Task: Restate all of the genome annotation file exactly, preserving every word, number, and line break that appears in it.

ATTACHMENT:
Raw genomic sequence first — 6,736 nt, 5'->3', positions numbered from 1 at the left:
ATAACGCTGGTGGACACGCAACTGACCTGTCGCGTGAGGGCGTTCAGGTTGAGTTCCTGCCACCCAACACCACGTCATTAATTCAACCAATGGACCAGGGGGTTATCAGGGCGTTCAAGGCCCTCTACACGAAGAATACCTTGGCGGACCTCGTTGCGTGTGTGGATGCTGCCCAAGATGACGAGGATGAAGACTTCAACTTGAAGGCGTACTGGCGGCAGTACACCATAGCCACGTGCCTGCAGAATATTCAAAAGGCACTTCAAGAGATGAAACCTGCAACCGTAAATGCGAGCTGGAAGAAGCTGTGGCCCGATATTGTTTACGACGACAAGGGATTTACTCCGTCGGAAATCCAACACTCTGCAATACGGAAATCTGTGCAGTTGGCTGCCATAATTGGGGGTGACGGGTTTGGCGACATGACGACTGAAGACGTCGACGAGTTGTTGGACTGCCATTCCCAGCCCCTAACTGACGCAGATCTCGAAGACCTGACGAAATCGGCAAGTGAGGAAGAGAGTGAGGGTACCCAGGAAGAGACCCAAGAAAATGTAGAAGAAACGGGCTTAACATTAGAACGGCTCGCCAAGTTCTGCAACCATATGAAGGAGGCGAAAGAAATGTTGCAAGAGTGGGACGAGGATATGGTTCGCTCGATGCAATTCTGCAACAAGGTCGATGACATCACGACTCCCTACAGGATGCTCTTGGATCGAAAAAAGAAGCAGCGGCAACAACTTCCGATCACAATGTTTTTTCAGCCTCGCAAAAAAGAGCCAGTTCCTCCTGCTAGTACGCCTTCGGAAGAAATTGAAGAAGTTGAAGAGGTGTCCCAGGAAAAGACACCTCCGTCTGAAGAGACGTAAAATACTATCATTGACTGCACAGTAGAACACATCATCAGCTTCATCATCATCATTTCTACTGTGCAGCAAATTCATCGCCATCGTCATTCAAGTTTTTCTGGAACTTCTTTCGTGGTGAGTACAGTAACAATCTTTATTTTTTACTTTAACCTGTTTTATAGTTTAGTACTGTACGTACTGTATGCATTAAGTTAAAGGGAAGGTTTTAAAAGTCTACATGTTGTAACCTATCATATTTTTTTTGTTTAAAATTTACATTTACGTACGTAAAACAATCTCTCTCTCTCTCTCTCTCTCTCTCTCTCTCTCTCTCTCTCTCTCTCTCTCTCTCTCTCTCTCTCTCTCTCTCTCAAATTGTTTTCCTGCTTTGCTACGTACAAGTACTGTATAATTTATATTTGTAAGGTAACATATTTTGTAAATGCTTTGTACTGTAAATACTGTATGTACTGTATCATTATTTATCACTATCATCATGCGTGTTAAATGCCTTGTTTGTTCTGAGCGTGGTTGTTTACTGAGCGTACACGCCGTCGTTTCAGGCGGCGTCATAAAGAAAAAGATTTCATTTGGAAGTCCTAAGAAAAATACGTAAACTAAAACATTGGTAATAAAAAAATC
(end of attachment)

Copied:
Raw genomic sequence first — 6,736 nt, 5'->3', positions numbered from 1 at the left:
ATAACGCTGGTGGACACGCAACTGACCTGTCGCGTGAGGGCGTTCAGGTTGAGTTCCTGCCACCCAACACCACGTCATTAATTCAACCAATGGACCAGGGGGTTATCAGGGCGTTCAAGGCCCTCTACACGAAGAATACCTTGGCGGACCTCGTTGCGTGTGTGGATGCTGCCCAAGATGACGAGGATGAAGACTTCAACTTGAAGGCGTACTGGCGGCAGTACACCATAGCCACGTGCCTGCAGAATATTCAAAAGGCACTTCAAGAGATGAAACCTGCAACCGTAAATGCGAGCTGGAAGAAGCTGTGGCCCGATATTGTTTACGACGACAAGGGATTTACTCCGTCGGAAATCCAACACTCTGCAATACGGAAATCTGTGCAGTTGGCTGCCATAATTGGGGGTGACGGGTTTGGCGACATGACGACTGAAGACGTCGACGAGTTGTTGGACTGCCATTCCCAGCCCCTAACTGACGCAGATCTCGAAGACCTGACGAAATCGGCAAGTGAGGAAGAGAGTGAGGGTACCCAGGAAGAGACCCAAGAAAATGTAGAAGAAACGGGCTTAACATTAGAACGGCTCGCCAAGTTCTGCAACCATATGAAGGAGGCGAAAGAAATGTTGCAAGAGTGGGACGAGGATATGGTTCGCTCGATGCAATTCTGCAACAAGGTCGATGACATCACGACTCCCTACAGGATGCTCTTGGATCGAAAAAAGAAGCAGCGGCAACAACTTCCGATCACAATGTTTTTTCAGCCTCGCAAAAAAGAGCCAGTTCCTCCTGCTAGTACGCCTTCGGAAGAAATTGAAGAAGTTGAAGAGGTGTCCCAGGAAAAGACACCTCCGTCTGAAGAGACGTAAAATACTATCATTGACTGCACAGTAGAACACATCATCAGCTTCATCATCATCATTTCTACTGTGCAGCAAATTCATCGCCATCGTCATTCAAGTTTTTCTGGAACTTCTTTCGTGGTGAGTACAGTAACAATCTTTATTTTTTACTTTAACCTGTTTTATAGTTTAGTACTGTACGTACTGTATGCATTAAGTTAAAGGGAAGGTTTTAAAAGTCTACATGTTGTAACCTATCATATTTTTTTTGTTTAAAATTTACATTTACGTACGTAAAACAATCTCTCTCTCTCTCTCTCTCTCTCTCTCTCTCTCTCTCTCTCTCTCTCTCTCTCTCTCTCTCTCTCTCTCTCTCTCAAATTGTTTTCCTGCTTTGCTACGTACAAGTACTGTATAATTTATATTTGTAAGGTAACATATTTTGTAAATGCTTTGTACTGTAAATACTGTATGTACTGTATCATTATTTATCACTATCATCATGCGTGTTAAATGCCTTGTTTGTTCTGAGCGTGGTTGTTTACTGAGCGTACACGCCGTCGTTTCAGGCGGCGTCATAAAGAAAAAGATTTCATTTGGAAGTCCTAAGAAAAATACGTAAACTAAAACATTGGTAATAAAAAAATC